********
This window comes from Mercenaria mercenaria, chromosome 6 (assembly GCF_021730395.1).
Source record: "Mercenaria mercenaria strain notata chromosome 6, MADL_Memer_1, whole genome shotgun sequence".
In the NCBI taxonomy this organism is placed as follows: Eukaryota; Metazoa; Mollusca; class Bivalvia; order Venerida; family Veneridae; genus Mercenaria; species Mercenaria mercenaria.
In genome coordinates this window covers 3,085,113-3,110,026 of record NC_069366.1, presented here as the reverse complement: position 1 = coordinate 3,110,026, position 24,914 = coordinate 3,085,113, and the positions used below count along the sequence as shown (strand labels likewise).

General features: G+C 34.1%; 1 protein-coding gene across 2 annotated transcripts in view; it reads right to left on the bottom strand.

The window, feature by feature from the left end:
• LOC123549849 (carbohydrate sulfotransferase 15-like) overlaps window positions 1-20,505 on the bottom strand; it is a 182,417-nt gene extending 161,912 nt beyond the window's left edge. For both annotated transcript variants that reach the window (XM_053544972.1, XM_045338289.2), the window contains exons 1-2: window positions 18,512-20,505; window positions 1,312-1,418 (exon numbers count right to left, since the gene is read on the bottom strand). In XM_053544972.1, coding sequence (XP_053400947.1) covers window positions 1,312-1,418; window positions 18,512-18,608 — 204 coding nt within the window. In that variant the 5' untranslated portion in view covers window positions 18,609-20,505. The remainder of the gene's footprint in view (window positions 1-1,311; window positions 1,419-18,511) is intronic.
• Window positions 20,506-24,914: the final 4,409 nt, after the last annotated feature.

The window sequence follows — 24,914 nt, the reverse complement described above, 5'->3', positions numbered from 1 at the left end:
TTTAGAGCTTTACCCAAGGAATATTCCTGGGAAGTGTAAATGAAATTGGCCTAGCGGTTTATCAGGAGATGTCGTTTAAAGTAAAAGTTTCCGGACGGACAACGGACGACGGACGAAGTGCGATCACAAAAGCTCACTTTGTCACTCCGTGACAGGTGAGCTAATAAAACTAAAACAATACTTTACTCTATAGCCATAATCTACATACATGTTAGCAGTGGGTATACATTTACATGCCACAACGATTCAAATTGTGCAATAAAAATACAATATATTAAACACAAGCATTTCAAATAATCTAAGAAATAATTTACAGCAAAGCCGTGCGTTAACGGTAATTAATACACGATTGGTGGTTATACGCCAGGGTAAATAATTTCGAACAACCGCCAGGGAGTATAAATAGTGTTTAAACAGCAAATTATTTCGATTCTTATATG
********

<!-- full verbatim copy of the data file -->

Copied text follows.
This window comes from Mercenaria mercenaria, chromosome 6 (assembly GCF_021730395.1).
Source record: "Mercenaria mercenaria strain notata chromosome 6, MADL_Memer_1, whole genome shotgun sequence".
In the NCBI taxonomy this organism is placed as follows: Eukaryota; Metazoa; Mollusca; class Bivalvia; order Venerida; family Veneridae; genus Mercenaria; species Mercenaria mercenaria.
In genome coordinates this window covers 3,085,113-3,110,026 of record NC_069366.1, presented here as the reverse complement: position 1 = coordinate 3,110,026, position 24,914 = coordinate 3,085,113, and the positions used below count along the sequence as shown (strand labels likewise).

General features: G+C 34.1%; 1 protein-coding gene across 2 annotated transcripts in view; it reads right to left on the bottom strand.

The window, feature by feature from the left end:
• LOC123549849 (carbohydrate sulfotransferase 15-like) overlaps window positions 1-20,505 on the bottom strand; it is a 182,417-nt gene extending 161,912 nt beyond the window's left edge. For both annotated transcript variants that reach the window (XM_053544972.1, XM_045338289.2), the window contains exons 1-2: window positions 18,512-20,505; window positions 1,312-1,418 (exon numbers count right to left, since the gene is read on the bottom strand). In XM_053544972.1, coding sequence (XP_053400947.1) covers window positions 1,312-1,418; window positions 18,512-18,608 — 204 coding nt within the window. In that variant the 5' untranslated portion in view covers window positions 18,609-20,505. The remainder of the gene's footprint in view (window positions 1-1,311; window positions 1,419-18,511) is intronic.
• Window positions 20,506-24,914: the final 4,409 nt, after the last annotated feature.

The window sequence follows — 24,914 nt, the reverse complement described above, 5'->3', positions numbered from 1 at the left end:
TTTAGAGCTTTACCCAAGGAATATTCCTGGGAAGTGTAAATGAAATTGGCCTAGCGGTTTATCAGGAGATGTCGTTTAAAGTAAAAGTTTCCGGACGGACAACGGACGACGGACGAAGTGCGATCACAAAAGCTCACTTTGTCACTCCGTGACAGGTGAGCTAATAAAACTAAAACAATACTTTACTCTATAGCCATAATCTACATACATGTTAGCAGTGGGTATACATTTACATGCCACAACGATTCAAATTGTGCAATAAAAATACAATATATTAAACACAAGCATTTCAAATAATCTAAGAAATAATTTACAGCAAAGCCGTGCGTTAACGGTAATTAATACACGATTGGTGGTTATACGCCAGGGTAAATAATTTCGAACAACCGCCAGGGAGTATAAATAGTGTTTAAACAGCAAATTATTTCGATTCTTATATG